Bautista, Pillar looking for answers at the plate ahead of ALCS Game 3 in Toronto
Toronto Blue Jays centre fielder Kevin Pillar (11) reacts after striking out against Cleveland Indians relief pitcher Andrew Miller (24) during seventh inning, game two American League Championship Series baseball action in Cleveland on Saturday, October 15, 2016. (THE CANADIAN PRESS/Nathan Denette)
Melissa Couto, The Canadian Press
Published Monday, October 17, 2016 12:47PM EDT
TORONTO -- Kevin Pillar didn't mince words when talking about his team's sudden inability to drive in runs.
"Well it would help if (the bottom of the order) got on base," the Blue Jays centre-fielder said.
Toronto went into Monday's Game 3 of the American League Championship Series against the Indians having scored just one run over their previous two games in Cleveland to go down 0-2 in the best-of-seven set.
The Blue Jays' seven-, eight- and nine-hitters contributed a combined two hits and a walk in Game 1 Friday night and just one hit on Saturday.
"I haven't done a very good job," said Pillar, who's batted eighth both nights. "I would say I'm one of the rare guys where I felt like I've gotten good pitches to hit. It's unfortunate that it's come at this time of the year and that I haven't been able to capitalize on some of their mistakes.
"I feel like I just haven't been pulling my weight and that's something I need to do a better job of."
Pillar isn't the only one struggling, though.
Russell Martin is 1 for 7 with four strikeouts over the first two games of the ALCS. Edwin Encarnacion has one hit -- a double -- in seven at-bats. And Jose Bautista, who's walked twice and struck out five times through the first two ALCS games, hasn't recorded a hit since Game 1 of the ALDS against Texas.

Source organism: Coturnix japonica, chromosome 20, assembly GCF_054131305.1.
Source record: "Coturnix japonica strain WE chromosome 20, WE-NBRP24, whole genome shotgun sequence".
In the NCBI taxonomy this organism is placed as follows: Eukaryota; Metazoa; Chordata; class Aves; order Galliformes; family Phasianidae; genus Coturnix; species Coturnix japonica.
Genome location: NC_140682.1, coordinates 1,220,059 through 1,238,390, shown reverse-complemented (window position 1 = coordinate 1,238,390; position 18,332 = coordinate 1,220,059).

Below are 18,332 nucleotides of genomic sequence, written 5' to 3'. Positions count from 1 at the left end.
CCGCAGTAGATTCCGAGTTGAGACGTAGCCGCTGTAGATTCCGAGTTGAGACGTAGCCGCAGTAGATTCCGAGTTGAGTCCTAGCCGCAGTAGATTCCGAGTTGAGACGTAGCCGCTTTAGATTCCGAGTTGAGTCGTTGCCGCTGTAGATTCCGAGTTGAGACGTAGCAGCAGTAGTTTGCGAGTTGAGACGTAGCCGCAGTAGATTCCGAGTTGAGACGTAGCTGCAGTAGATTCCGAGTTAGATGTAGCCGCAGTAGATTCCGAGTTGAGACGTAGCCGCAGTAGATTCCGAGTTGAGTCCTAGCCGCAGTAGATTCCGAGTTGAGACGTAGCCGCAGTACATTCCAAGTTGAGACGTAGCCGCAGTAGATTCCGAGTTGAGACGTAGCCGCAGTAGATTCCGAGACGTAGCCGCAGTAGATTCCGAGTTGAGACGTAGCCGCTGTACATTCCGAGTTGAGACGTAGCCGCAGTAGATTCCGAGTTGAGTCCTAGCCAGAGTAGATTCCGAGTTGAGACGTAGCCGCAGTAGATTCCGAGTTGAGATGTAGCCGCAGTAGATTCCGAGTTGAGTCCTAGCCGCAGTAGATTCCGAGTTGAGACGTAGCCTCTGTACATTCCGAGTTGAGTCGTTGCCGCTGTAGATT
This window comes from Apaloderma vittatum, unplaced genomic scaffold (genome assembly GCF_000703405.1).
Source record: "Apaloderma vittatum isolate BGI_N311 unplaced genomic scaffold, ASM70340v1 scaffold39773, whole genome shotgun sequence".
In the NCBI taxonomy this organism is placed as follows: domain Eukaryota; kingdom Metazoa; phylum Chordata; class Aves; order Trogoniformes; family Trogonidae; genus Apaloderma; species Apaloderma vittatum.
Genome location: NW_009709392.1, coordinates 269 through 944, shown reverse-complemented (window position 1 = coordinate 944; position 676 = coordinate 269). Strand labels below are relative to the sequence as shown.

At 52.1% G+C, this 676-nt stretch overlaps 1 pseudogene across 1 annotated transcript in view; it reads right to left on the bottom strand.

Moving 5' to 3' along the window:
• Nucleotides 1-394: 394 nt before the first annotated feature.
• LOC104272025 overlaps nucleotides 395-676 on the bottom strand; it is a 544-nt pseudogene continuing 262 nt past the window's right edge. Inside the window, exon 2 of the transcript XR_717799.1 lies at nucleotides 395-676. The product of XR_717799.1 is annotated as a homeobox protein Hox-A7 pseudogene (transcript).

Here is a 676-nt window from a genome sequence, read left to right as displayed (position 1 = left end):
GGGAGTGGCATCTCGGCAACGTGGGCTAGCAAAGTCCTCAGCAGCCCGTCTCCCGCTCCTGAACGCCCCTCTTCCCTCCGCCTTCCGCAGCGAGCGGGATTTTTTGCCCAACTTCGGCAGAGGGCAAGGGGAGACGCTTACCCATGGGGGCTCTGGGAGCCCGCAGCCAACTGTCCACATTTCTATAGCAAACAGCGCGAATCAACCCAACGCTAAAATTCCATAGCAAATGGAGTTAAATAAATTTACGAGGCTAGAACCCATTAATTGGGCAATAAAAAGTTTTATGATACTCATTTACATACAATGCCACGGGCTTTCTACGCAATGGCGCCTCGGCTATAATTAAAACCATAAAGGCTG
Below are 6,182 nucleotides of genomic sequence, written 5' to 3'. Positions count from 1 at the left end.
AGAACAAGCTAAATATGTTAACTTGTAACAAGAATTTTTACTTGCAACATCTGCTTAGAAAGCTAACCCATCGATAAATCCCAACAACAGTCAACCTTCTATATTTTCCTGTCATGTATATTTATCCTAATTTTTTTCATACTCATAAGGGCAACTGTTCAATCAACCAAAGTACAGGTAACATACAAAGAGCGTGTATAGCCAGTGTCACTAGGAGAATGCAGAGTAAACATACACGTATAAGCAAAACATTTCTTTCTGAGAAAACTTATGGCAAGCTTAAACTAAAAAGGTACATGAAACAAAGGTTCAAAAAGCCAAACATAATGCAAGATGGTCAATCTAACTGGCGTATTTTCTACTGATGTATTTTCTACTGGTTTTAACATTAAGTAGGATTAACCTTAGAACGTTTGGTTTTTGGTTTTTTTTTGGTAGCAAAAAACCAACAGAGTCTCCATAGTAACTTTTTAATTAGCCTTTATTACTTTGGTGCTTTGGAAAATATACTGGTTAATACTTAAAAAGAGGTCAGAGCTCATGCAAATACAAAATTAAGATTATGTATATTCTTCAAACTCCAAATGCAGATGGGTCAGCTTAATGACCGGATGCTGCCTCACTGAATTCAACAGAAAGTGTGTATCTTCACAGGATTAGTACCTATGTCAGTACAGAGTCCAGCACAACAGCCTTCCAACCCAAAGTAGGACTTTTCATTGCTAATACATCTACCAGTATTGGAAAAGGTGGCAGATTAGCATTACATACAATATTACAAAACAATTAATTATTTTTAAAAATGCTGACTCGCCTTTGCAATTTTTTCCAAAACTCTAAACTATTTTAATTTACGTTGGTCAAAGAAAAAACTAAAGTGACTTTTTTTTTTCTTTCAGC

"That's the way it goes sometimes, you go through periods where it seems like they never make mistakes and when they do you're missing them," Bautista said. "For me it's coming at the wrong time but I'm not getting pessimistic. I'm going to continue to try and have good at-bats.
"I feel good about the way that I've gone up to the plate and try to execute my game plan and adjust it to what they're trying to do, I just haven't gotten the results that I want."
Part of the reason for Toronto's lack of offence has been Andrew Miller, Cleveland's dominant reliever who's been virtually unhittable.
Miller went 10-1 with a minuscule 1.45 earned-run average between the Yankees and Indians this year and has continued that dominance into the post-season, allowing three hits and zero runs while striking out 17 batters over 7 2/3 innings over two ALDS games against Boston and two ALCS games against Toronto.
Bautista thought he saw two different types of sliders from Miller during his post-season at-bats against him, something new from last season.
"Maybe it's in a different category because he's so tall and he's a side-armer and he's got a funky delivery and he's deceptive and all those things combined with a great plus-pitch," Bautista said. "It's at the top of the league. I wouldn't compare it to anybody else because he's so different."
Blue Jays manager John Gibbons didn't have an answer for how his team could adjust to Miller.
"He's on, and he's one of the dominating forces. You've got to keep battling, really," Gibbons said. "Maybe he'll leave a pitch up, maybe you'll find a hole, you'll squib one off the end of the bat.
"Maybe you'll catch one just right, hit it a long way. But he's pretty good."
Pillar and Bautista both insisted that the two ALCS losses felt different than most.
Cleveland scored just two runs in each of its wins, a testament to the Blue Jays' solid pitching staff, and had just 13 hits over that span.
"Maybe if we got beat 8-1 or 7-2, you have to be real with yourself and say 'they were better than us,' or 'they're hot, they're playing well.' But we feel like we've been in every ball game. It could very easily be the other way," Pillar said.
"It's been a pretty good set of two games," Bautista added. "They've just come out on top."
The Blue Jays put themselves in 0-2 situations twice during last year's post-season.
In one instance -- the ALDS against the Rangers -- it worked out for them. The second time though, in the ALCS against Kansas City, it didn't. Toronto won Game 3 of that series but eventually lost in six games.
"It's obviously a lot tougher when you lose a couple games, you think about how you could have made a difference if you just found a way to get on base." Pillar said "Everything we want is still in front of us. We've been here before. This is a team that has played well with its back against the wall.
"It's not ideal, it's not a situation we intentionally wanted to be in, but we're back home. You still have to win four games in a series. It doesn't matter how you do it."